It is difficult to imagine a President falling from grace quite as rapidly as Warren G. Harding. Elected by the largest popular majority up to that time, and assuming the presidency in 1920 at a time when the affairs of the government were in a disastrous shambles following the illness-ridden final years of Woodrow Wilson’s tenure, Harding had pledged to return the operations of government, and the affairs of the nation, to a state of normalcy. While his administration was superior in accomplishments to a sizable portion of those in the nation’s history, as his biographer Robert K. Murray states, the record is overshadowed by the scandals that began to unravel at the time of Harding’s death. Although the president himself was never remotely thought culpable, his judgment especially in matters of appointments, must be severely questioned, even if the mythical proportions that tales of wrongdoing and easy living in the Harding White House have been and continue to be vastly overstated. Polls of presidential greatness have constantly placed Harding at or near the bottom, testimony to the power of historians and journalists to perpetuate myth over reality.
Shortly after his death, with the oratory from his eulogies still in the air, the Harding Memorial Association was formed with the objective of raising money for a suitable presidential tomband monument. President Coolidge accepted the honorary chairmanship and many top government official, including all cabinet members, were on the association’s executive board.
In mid-1924 Coolidge appointed a committee made up of Charles Schwab and Secretaries Mellon and Weeks to determine the location, plans, and allotment of funds for the memorial; they selected Harding’s hometown of Marion, Ohio, and ground for the memorial, a circle of 46 Tuscan and Ionic columns in white Georgia marble, was broken in 1926. By that time, Republicans were not eager to associate themselves with the Harding name, and on the occasion of the laying of the cornerstone, the only Republican official who was willing to attend and deliver an endorsement of his former boss was Vice-President Dawes.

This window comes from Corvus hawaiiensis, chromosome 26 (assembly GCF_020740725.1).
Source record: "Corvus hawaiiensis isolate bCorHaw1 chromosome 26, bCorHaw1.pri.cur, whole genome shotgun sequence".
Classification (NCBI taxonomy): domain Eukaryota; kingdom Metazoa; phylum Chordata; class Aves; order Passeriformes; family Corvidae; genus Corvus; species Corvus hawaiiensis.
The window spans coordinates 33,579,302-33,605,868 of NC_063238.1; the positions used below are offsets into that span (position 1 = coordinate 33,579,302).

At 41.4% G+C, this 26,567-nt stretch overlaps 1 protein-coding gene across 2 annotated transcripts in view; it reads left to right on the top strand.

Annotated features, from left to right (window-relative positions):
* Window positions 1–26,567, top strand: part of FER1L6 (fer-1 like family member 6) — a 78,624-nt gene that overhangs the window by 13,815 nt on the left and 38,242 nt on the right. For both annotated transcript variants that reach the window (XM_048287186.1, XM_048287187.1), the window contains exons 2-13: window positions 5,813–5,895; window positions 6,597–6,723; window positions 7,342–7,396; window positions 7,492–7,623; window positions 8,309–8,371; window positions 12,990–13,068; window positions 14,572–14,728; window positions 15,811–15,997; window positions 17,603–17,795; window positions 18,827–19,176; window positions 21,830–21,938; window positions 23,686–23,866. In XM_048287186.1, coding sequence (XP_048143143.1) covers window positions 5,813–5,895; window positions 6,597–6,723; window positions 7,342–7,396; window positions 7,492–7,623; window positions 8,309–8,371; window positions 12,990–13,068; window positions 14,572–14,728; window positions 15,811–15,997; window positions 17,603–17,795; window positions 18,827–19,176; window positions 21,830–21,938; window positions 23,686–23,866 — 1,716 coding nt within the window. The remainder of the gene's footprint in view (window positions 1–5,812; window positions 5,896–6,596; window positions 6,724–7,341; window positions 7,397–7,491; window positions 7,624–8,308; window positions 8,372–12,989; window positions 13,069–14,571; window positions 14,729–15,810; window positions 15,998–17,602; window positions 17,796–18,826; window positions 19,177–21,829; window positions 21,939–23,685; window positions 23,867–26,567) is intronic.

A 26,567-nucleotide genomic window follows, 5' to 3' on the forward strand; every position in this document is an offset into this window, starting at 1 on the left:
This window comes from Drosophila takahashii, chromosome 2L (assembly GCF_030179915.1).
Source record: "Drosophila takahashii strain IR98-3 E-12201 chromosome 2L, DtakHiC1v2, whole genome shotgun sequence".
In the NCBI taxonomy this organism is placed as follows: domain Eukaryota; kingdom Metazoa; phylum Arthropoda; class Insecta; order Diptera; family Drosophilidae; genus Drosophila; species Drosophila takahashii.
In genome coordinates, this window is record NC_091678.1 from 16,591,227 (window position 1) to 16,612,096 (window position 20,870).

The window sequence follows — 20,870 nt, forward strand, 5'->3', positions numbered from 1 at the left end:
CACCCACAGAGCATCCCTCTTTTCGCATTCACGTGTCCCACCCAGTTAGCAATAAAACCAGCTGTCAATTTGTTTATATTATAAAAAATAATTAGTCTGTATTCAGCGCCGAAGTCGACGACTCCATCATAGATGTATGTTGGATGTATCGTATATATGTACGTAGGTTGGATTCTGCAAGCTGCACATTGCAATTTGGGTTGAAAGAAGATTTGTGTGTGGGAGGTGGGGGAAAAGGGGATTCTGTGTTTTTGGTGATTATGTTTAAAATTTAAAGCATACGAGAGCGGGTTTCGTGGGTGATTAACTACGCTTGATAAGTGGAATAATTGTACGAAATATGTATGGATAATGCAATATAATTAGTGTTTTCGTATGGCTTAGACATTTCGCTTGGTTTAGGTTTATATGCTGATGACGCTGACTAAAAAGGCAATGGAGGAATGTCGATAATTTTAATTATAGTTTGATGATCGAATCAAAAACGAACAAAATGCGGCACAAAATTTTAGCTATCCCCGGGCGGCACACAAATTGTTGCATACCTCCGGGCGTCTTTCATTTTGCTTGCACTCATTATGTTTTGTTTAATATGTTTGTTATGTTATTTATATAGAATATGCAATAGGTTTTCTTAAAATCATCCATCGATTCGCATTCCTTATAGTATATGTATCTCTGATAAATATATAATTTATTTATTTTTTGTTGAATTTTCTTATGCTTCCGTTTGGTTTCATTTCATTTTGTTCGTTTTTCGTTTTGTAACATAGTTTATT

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When the time came for the formal dedication, scheduled for July 4, 1927 it was obvious that no less a personage than the current president could deliver this address. But Coolidge was “too busy” (that date being his birthday and all) and to the end of his term, according to Hoover’s memoir, “expressed a furious distaste” at any mention of dedicating the memorial. Not that Hoover was much better – when contacted by the association shortly after his inauguration in March 0f 1929, his office replied that the president could not “suggest any date for the dedication when he might be present,” hinting strongly that Hoover would not be displeased if the dedication went ahead without his participation.
So the memorial stood for 5 years and remained undedicated. As biographer Murray puts it, this was “an embarrassment, more a monument to Republican political cowardice than a tribute to a dead president.” Finally, in January 1931, Hoover relented and indicated that he would dedicate the memorial after all. At the gathering, held on June 16, Chief Justice Charles Evans Hughes spoke first, saying little. Coolidge, at the time the only living ex-president, accepting the memorial on behalf of the American people, was characteristically brief and not effusive. Hoover, who had accompanied Harding on the fateful trip during which he died, managed to find the right tone. While describing Harding as “a man of delicate sense of honor, of sympathetic heart, of transcendent greatness of soul”, he also bluntly stated, “Here was a man whose soul was seared by a great disillusionment. Harding had a dim realization that he had been betrayed by a few of the men whom he had trusted, by men who he believed were his devoted friends. (…) That was the tragedy of the life of Warren Harding.”
Incidentally, the Harding Memorial remains the last presidential memorial to be erected.